We've had such a spurt of warm weather that the snow is disappearing as I write. But the following foliage photos — taken as a nod to Digging's "Foliage Follow-up" to Garden Bloggers Bloom Day — are probably not exactly the celebration that Pam envisioned. This is more of a notation, marking the changes in the last few days as the snow departs and Spring arrives. It gives you a true picture of what a Northern garden looks like as the seasons change.
Leaves (Acer triflorum, above) are stuck to the snow where they landed months ago or maybe they were brought down by yesterday's winds. Since it's on top of the snow, either possibility could be correct.
The dessicated blades of Hakonechloa macra 'Aureola' grass, however, are glued to a stepping stone adjacent to the plant. This is definitely the result of the 17 inches of snow that fell in early December.
Korean maple (Acer pseudosiboldiana) holds its leaves which makes for a nice addition to the winter garden. But that heavy, wet December snowfall on such a leaf-covered tree led to serious damage on our largest Korean maple. This small one came through unscathed and will hold its leaves a bit longer.
Heuchera 'Pewter Veil' shows that our garden has almost as much brown foliage as green at this point in the year. You just get a hint of the silvery purple that will mark the leaves later in the season. For now it's another somber — rather than celebratory — note.
This dwarf bamboo (Fargesia rufa 'Green Panda') has been completely buried under snow and is almost entirely green. The season's total snowfall was about 50 inches and very little of that melted during the winter, so even good-sized shrubs were invisible until recent days.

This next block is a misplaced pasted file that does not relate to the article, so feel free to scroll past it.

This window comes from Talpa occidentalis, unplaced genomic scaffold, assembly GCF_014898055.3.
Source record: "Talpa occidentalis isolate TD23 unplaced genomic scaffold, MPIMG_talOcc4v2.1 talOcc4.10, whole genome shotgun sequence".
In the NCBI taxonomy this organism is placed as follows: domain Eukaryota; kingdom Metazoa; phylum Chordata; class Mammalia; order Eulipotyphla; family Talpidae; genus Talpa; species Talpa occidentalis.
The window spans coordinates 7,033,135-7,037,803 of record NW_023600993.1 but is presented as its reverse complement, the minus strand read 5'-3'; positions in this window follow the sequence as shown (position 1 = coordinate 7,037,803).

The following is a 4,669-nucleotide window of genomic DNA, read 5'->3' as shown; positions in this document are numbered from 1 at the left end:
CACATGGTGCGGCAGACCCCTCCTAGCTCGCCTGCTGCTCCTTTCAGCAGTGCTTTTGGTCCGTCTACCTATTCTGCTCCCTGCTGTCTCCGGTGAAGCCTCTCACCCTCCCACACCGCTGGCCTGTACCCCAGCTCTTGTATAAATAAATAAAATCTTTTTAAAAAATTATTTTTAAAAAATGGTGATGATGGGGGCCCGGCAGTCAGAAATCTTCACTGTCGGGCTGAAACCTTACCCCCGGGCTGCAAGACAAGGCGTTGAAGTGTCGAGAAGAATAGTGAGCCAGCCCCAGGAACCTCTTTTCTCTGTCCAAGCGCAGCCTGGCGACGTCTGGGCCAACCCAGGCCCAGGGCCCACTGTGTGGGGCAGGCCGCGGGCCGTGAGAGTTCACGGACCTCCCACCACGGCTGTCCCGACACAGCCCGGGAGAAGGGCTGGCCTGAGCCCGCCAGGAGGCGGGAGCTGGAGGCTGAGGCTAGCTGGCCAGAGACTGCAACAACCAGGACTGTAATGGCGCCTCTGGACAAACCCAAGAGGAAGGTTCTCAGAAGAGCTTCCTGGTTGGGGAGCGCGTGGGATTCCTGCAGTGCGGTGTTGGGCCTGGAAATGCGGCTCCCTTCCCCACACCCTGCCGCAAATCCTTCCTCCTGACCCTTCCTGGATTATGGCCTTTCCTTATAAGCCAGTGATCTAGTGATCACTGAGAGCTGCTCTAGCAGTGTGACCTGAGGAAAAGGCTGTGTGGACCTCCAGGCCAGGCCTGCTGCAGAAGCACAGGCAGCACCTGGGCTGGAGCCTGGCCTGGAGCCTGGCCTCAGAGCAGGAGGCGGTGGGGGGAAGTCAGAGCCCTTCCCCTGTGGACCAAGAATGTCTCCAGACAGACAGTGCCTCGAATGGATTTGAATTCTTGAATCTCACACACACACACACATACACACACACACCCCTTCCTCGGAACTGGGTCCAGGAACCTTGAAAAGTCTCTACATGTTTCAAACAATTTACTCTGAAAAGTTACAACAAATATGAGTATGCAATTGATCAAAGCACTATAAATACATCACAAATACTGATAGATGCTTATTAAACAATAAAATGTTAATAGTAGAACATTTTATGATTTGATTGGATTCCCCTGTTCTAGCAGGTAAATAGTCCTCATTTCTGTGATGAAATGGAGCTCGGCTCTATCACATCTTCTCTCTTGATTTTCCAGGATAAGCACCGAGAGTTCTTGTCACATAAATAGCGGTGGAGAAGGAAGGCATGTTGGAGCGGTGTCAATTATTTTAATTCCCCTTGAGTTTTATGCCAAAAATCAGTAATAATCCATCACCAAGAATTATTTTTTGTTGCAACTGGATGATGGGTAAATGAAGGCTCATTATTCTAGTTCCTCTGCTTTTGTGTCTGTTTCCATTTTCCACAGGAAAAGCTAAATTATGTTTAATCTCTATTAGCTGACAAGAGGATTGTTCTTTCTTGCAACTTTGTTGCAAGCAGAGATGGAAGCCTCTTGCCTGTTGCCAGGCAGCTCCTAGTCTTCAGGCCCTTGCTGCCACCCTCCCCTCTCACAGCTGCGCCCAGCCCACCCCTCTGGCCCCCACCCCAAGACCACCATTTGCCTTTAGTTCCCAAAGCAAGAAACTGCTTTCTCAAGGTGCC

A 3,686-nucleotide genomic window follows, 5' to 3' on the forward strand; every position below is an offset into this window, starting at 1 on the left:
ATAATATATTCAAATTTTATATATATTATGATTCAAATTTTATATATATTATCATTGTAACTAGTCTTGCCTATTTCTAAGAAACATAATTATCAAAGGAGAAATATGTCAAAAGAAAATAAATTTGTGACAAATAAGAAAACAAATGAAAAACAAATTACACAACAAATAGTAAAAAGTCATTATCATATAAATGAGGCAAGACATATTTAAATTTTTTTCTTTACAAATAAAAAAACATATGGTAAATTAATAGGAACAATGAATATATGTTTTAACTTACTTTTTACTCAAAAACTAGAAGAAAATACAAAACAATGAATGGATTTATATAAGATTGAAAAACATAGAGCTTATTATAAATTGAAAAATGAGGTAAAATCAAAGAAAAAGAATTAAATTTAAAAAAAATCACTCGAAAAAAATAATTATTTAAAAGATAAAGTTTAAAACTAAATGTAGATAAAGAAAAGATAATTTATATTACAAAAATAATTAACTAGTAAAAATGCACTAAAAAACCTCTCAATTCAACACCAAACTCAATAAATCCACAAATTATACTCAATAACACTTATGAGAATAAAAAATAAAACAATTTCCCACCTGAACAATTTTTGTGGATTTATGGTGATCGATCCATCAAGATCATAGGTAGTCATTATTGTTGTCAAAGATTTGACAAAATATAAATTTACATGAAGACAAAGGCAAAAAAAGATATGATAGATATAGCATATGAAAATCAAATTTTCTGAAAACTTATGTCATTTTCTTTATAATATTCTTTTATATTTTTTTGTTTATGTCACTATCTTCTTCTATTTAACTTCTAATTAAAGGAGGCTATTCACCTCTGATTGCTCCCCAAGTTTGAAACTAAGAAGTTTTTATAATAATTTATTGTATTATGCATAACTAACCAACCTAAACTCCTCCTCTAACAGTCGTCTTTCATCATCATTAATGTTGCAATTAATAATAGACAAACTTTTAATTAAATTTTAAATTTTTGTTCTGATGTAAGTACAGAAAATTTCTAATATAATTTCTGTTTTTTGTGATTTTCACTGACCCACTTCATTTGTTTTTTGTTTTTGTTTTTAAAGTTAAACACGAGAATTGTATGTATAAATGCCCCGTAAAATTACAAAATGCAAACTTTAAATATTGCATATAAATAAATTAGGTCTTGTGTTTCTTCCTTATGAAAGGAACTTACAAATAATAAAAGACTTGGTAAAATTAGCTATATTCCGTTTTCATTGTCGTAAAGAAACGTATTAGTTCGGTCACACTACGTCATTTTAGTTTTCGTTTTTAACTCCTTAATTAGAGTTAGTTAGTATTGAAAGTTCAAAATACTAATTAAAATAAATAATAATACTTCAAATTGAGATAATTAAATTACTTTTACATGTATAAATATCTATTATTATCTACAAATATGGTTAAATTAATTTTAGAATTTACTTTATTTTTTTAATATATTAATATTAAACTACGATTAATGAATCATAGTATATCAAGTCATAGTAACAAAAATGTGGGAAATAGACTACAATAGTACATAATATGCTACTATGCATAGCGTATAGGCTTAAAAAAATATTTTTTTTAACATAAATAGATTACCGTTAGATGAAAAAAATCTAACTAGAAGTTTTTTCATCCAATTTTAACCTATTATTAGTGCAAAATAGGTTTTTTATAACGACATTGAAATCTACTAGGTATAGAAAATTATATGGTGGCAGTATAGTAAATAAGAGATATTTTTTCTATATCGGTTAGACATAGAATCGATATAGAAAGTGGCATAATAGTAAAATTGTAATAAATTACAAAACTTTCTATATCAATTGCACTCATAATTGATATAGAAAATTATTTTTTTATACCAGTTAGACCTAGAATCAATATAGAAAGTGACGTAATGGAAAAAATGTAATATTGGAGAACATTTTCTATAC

Many of the evergreens had their lower branches "glued" to the ground all winter, like this Swiss stone pine (Pinus cembra). We were very worried about what would happen when the snow relaxed its hold. But to our amazement, many of them just popped right up once that weight was removed. Even the small Star Magnolia went from being bent to the ground to upright in a matter of hours. It was a heartening sight and proved again that nature is resilient.
Hellebores (above) and sedges (Carex plantaginea, below) just laugh at the snow, pushing through regardless of the weather. Where the snow has melted there are big fat Hellebore buds poking through and the sedge leaves are upright.
Despite lots of good news, some plants took the winter hard and we are still waiting to see what happens. Arborvita are a good example. The garden under those trees is covered with fallen fronds while the trunks are still bent over in huge curves. We're hoping warm weather will help them recover.
Outside of the mosses, honors for the freshest green go — as always — to the boxwoods. Whether they are one year or eleven years old, they always look lovely. Whether it's March or July, they're the green backbone of the garden.